Senate FY 21 Authorization Bill Buys 7 Ships, Adds Oversight on Future Unmanned Air and Surface Ships

June 11, 2020 6:50 PM - Updated: June 12, 2020 6:49 AM
USS Fitzgerald (DDG-62) departs Huntington Ingalls Industries – Ingalls Shipbuilding’s Pascagoula shipyard to conduct comprehensive at-sea testing on Feb. 3, 2020. US Navy Photo

The Senate Armed Services Committee version of the Fiscal Year 2021 National Defense Authorization Act keeps shipbuilding in line with the Navy’s budget request from February but adds additional oversight to the service’s plans for unmanned ships and unmanned aviation, committee staffers told reporters on Thursday.

In February, the Navy requested the lowest number of ships since the sequestration budget caps of the FY 2015 budget, asking for $19.9 billion for eight ship — $4 billion and four ships short of what the service had planned for previously, according to the outlook in its FY 2020 budget request.

In its mark, the Senate added an additional $1.4 billion to the shipbuilding account, bringing the total to $21.3 billion. The additional money is focused on advanced procurement for submarines and keeps the number of new construction ships the same – seven or eight, depending on who is counting. The Navy asked for authorization for amphibious warship LPD-31, bringing its request to eight ships; however, the purchase had been previously authorized by Congress, staffers said today.

The bill language:

  • Provides multi-ship contract authority for up to two Columbia -class submarines
  • Authorizes a multi-ship contract authority for three San Antonio-class ships and one America-class ship
  • Authorizes $500 million for LPD-32 and LPD-33 long lead time material
  • Provides for an increase of $472 million for Virginia-class submarine advance procurement to preserve the option to procure 10 Virginia-class ships from FY 2019 to 2023
  • Authorizes $260 million for long lead time material for Arleigh Burke-class destroyers
  • Accelerates construction of the LHA-9 amphibious assault ship with $250 million above the request
  • Authorizes $350 million to improve submarine and surface ship supplier stability.

The committee was cool to the Navy’s requests to start work on a new light amphibious warship, a new supply vessel and future unmanned vessels, largely due to the lack of a long-range shipbuilding budget and the long-awaited Integrated Naval Force Structure Assessment. The Navy had planned to release the documents earlier this year, but they were held for review by Secretary of Defense Mark Esper.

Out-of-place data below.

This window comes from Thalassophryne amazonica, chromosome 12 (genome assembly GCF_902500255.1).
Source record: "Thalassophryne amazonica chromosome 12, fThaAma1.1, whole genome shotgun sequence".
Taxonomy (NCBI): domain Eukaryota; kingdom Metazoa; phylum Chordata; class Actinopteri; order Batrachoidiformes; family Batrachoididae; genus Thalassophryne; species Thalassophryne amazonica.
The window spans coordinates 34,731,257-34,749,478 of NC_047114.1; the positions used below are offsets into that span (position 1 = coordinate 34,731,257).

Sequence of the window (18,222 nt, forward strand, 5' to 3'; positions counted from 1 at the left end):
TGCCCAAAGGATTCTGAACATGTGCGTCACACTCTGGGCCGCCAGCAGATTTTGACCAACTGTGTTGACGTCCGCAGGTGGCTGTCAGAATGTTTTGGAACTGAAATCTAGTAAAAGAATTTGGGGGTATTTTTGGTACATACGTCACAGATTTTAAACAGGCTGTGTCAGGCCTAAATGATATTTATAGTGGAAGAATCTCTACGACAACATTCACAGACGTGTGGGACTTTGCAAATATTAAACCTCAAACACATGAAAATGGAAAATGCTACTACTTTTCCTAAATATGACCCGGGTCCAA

“Not having a requirement and not having a shipbuilding plan made it difficult to support funding requests to move forward on those [programs],” a staffer said.
“I think you’ll see our frustration reflected in our budget tables.”

In addition to the modest plus-up in shipbuilding funds, the bill would put additional restrictions on the Navy’s pursuit of unmanned surface vessels by requiring the service to qualify main engines and generators for the new class of ships. Under the loose concept of USVs put forth by the Navy, the service expects the ships to operate for extended periods of time without a crew to do regular preventative maintenance. The stipulation in the bill would require the Navy to prove the reliability of the engines before allowing vessel procurement, according to a summary of the bill.

A Ghost Fleet Overlord test vessel takes part in a capstone demonstration during the conclusion of Phase I of the program in September. Two existing commercial fast supply vessels were converted into unmanned surface vessels (USVs) for Overlord testing, which will play a vital role in informing the Navy’s new classes of USVs. US Navy photo.

“We highlight unmanned surface vessel. It’s an example of a program that needs to pursue sub-system prototyping first because there’s enough unknown subsystems that need to be matured before we try to build the full-scale vehicle,” a staffer told reporters.
“We’re trying to catch things earlier in programs and make full use of land-based testing and land-based test sites for subsystem prototyping.”

The committee also put in new oversight requirements for the Navy’s future carrier air wing. The effort will ask the Navy to create “a fighter aircraft force structure acquisition strategy and report on aircraft carrier air wing composition and carrier-based strike fighter squadrons” that will be needed in 2030 and beyond.

The Navy announced that it would stop its line of F/A-18E/F Super Hornets in favor of devoting its efforts toward pursuing a next-generation carrier fighter.

Boeing MQ-25A Stingray takes its first flight on Sept. 19, 2019. Boeing Photo

“The decision to cease F/A-18 procurement after FY 2021 ensures the Carrier Air Wing will maintain capable strike fighter capacity to pace the most stressing threats through the 2030s,” reads a Navy budget document from February.

The Navy’s only unmanned carrier aviation program of record is the unarmed MQ-25A Stingray, an aerial refueling tanker with anticipated initial operating capability in 2024.

The bill also adds $9.1 billion to buy 95 F-35 Lightning II Joint Strike Fighters, 14 more planes than the budget request.

Those include $5.5 billion for 60 Air Force F-35As, $1.2 billion for 12 Marine Corps F-35Bs and $2.4 billion for 23 Navy and Marine Corps F-35Cs.

Sam LaGrone

Sam LaGrone

Sam LaGrone is the editor of USNI News. He has covered legislation, acquisition and operations for the Sea Services since 2009 and spent time underway with the U.S. Navy, U.S. Marine Corps and the Canadian Navy.
Follow @samlagrone

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